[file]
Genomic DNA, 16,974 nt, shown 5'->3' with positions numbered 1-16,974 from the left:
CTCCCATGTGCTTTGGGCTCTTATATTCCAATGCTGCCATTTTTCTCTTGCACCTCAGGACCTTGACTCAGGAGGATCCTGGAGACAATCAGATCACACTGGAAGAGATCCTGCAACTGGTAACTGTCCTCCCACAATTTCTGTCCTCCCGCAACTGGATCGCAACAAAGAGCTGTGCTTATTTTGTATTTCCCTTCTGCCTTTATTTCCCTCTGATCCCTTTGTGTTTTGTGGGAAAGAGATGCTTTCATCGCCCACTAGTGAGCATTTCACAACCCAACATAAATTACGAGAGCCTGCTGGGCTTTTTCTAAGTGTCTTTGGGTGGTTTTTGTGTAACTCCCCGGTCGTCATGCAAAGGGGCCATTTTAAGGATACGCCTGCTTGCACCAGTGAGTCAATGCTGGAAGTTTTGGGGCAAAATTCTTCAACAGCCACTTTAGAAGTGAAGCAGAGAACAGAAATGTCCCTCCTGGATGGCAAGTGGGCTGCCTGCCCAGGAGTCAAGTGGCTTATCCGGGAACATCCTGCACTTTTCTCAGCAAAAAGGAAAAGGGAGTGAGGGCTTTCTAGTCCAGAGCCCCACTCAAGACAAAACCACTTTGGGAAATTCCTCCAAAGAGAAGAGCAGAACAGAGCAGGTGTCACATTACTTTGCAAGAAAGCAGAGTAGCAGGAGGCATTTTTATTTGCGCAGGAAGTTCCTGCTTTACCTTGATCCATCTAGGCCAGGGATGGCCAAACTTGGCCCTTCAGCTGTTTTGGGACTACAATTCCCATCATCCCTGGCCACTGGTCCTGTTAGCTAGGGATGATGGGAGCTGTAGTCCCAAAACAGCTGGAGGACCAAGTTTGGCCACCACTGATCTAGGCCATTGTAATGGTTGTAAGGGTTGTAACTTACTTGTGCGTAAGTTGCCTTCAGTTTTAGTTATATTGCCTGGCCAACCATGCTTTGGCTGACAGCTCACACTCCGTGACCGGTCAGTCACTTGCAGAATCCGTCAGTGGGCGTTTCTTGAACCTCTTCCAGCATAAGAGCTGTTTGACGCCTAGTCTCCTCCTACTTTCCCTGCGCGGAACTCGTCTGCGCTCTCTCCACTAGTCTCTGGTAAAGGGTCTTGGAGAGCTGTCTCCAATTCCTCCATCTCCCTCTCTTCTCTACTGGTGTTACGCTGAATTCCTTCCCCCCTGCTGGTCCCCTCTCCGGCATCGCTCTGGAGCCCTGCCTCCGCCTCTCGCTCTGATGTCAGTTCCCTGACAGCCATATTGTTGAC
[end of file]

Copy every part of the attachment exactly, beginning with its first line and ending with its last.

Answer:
Genomic DNA, 16,974 nt, shown 5'->3' with positions numbered 1-16,974 from the left:
CTCCCATGTGCTTTGGGCTCTTATATTCCAATGCTGCCATTTTTCTCTTGCACCTCAGGACCTTGACTCAGGAGGATCCTGGAGACAATCAGATCACACTGGAAGAGATCCTGCAACTGGTAACTGTCCTCCCACAATTTCTGTCCTCCCGCAACTGGATCGCAACAAAGAGCTGTGCTTATTTTGTATTTCCCTTCTGCCTTTATTTCCCTCTGATCCCTTTGTGTTTTGTGGGAAAGAGATGCTTTCATCGCCCACTAGTGAGCATTTCACAACCCAACATAAATTACGAGAGCCTGCTGGGCTTTTTCTAAGTGTCTTTGGGTGGTTTTTGTGTAACTCCCCGGTCGTCATGCAAAGGGGCCATTTTAAGGATACGCCTGCTTGCACCAGTGAGTCAATGCTGGAAGTTTTGGGGCAAAATTCTTCAACAGCCACTTTAGAAGTGAAGCAGAGAACAGAAATGTCCCTCCTGGATGGCAAGTGGGCTGCCTGCCCAGGAGTCAAGTGGCTTATCCGGGAACATCCTGCACTTTTCTCAGCAAAAAGGAAAAGGGAGTGAGGGCTTTCTAGTCCAGAGCCCCACTCAAGACAAAACCACTTTGGGAAATTCCTCCAAAGAGAAGAGCAGAACAGAGCAGGTGTCACATTACTTTGCAAGAAAGCAGAGTAGCAGGAGGCATTTTTATTTGCGCAGGAAGTTCCTGCTTTACCTTGATCCATCTAGGCCAGGGATGGCCAAACTTGGCCCTTCAGCTGTTTTGGGACTACAATTCCCATCATCCCTGGCCACTGGTCCTGTTAGCTAGGGATGATGGGAGCTGTAGTCCCAAAACAGCTGGAGGACCAAGTTTGGCCACCACTGATCTAGGCCATTGTAATGGTTGTAAGGGTTGTAACTTACTTGTGCGTAAGTTGCCTTCAGTTTTAGTTATATTGCCTGGCCAACCATGCTTTGGCTGACAGCTCACACTCCGTGACCGGTCAGTCACTTGCAGAATCCGTCAGTGGGCGTTTCTTGAACCTCTTCCAGCATAAGAGCTGTTTGACGCCTAGTCTCCTCCTACTTTCCCTGCGCGGAACTCGTCTGCGCTCTCTCCACTAGTCTCTGGTAAAGGGTCTTGGAGAGCTGTCTCCAATTCCTCCATCTCCCTCTCTTCTCTACTGGTGTTACGCTGAATTCCTTCCCCCCTGCTGGTCCCCTCTCCGGCATCGCTCTGGAGCCCTGCCTCCGCCTCTCGCTCTGATGTCAGTTCCCTGACAGCCATATTGTTGAC